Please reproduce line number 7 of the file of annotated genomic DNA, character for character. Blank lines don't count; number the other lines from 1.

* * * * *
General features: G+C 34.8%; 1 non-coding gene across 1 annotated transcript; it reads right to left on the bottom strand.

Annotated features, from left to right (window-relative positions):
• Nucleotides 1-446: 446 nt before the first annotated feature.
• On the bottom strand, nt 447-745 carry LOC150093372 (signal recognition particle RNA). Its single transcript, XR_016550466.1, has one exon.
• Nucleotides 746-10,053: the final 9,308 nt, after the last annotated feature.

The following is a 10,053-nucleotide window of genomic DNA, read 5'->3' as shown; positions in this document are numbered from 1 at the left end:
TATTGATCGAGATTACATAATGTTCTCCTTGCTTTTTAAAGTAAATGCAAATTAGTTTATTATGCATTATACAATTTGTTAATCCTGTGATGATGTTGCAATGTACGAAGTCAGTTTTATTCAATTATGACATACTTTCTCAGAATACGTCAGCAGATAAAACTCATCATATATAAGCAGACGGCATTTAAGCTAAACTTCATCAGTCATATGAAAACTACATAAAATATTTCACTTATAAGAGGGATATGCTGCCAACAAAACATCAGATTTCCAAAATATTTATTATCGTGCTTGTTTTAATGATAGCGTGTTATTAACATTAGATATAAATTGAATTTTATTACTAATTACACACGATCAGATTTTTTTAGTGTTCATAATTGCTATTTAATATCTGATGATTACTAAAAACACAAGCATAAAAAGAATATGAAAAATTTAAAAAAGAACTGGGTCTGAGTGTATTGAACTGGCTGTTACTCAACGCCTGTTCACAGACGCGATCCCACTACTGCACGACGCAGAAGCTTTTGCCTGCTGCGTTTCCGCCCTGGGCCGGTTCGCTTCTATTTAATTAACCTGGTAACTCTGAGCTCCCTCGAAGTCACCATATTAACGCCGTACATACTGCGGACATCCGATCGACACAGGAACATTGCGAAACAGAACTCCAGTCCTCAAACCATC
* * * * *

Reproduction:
TATTGATCGAGATTACATAATGTTCTCCTTGCTTTTTAAAGTAAATGCAAATTAGTTTATTATGCATTATACAATTTGTTAATCCTGTGATGATGTTGCAATGTACGAAGTCAGTTTTATTCAATTATGACATACTTTCTCAGAATACGTCAGCAGATAAAACTCATCATATATAAGCAGACGGCATTTAAGCTAAACTTCATCAGTCATATGAAAACTACATAAAATATTTCACTTATAAGAGGGATATGCTGCCAACAAAACATCAGATTTCCAAAATATTTATTATCGTGCTTGTTTTAATGATAGCGTGTTATTAACATTAGATATAAATTGAATTTTATTACTAATTACACACGATCAGATTTTTTTAGTGTTCATAATTGCTATTTAATATCTGATGATTACTAAAAACACAAGCATAAAAAGAATATGAAAAATTTAAAAAAGAACTGGGTCTGAGTGTATTGAACTGGCTGTTACTCAACGCCTGTTCACAGACGCGATCCCACTACTGCACGACGCAGAAGCTTTTGCCTGCTGCGTTTCCGCCCTGGGCCGGTTCGCTTCTATTTAATTAACCTGGTAACTCTGAGCTCCCTCGAAGTCACCATATTAACGCCGTACATACTGCGGACATCCGATCGACACAGGAACATTGCGAAACAGAACTCCAGTCCTCAAACCATC